Barbershop 2: Back in Business
- compiled by Jeffrey Overstreet Copyright Christianity Today International
- 2004 6 Feb
"I was one of those looking forward to part two," admits critic J. Robert Parks (Phantom Tollbooth) in his review of
The sequel chronicles the continuing conversational capers of Calvin (Ice Cube), who inherited a barbershop in the first film and discovered its important role in the community as a place of civilized debate over all sorts of volatile issues. In fact, the debates of the first film were more than just funny—they were provocative and controversial, setting off a highly publicized debate about humor and propriety. (You can revisit critics' impressions of the first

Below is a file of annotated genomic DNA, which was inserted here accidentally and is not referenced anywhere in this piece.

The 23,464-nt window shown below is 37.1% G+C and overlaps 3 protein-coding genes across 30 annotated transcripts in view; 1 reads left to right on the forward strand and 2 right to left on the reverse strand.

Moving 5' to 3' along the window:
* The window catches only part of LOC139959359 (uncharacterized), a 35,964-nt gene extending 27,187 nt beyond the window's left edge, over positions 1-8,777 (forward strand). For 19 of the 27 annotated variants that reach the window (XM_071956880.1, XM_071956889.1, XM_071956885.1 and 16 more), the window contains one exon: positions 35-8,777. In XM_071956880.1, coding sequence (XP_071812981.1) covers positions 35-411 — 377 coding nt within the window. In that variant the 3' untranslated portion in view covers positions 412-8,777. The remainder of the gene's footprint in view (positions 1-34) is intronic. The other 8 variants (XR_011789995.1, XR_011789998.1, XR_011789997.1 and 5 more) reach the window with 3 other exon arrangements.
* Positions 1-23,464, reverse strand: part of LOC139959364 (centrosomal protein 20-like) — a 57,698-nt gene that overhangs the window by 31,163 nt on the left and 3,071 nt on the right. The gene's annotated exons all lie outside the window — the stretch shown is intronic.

While this episode steers clear of controversy, Parks argues that it has its virtues. "One of the things I like about the
David DiCerto (Catholic News Service) is also somewhat impressed. "While some might find the raw repartee off-putting, it is refreshing to see a depiction of an ethnically diverse group not only co-existing peacefully but thoroughly enjoying each other's company."
Michael Elliott (Movie Parables) says, "The filmmakers … focus on what made the first film so successful—the camaraderie that existed within the shop itself." He also cautions parents about "profanity and plenty of sexual references."
Steven Isaac (
Phil Boatwright (Movie Reporter) agrees that it contains "very little that could be considered biting satire. Forced and often silly, the subjects and characterizations have all the subtlety of a barber's joke."
Tom Snyder (
Mainstream critics, while generally impressed by the movie, still find this to be the lesser of the two 'shops.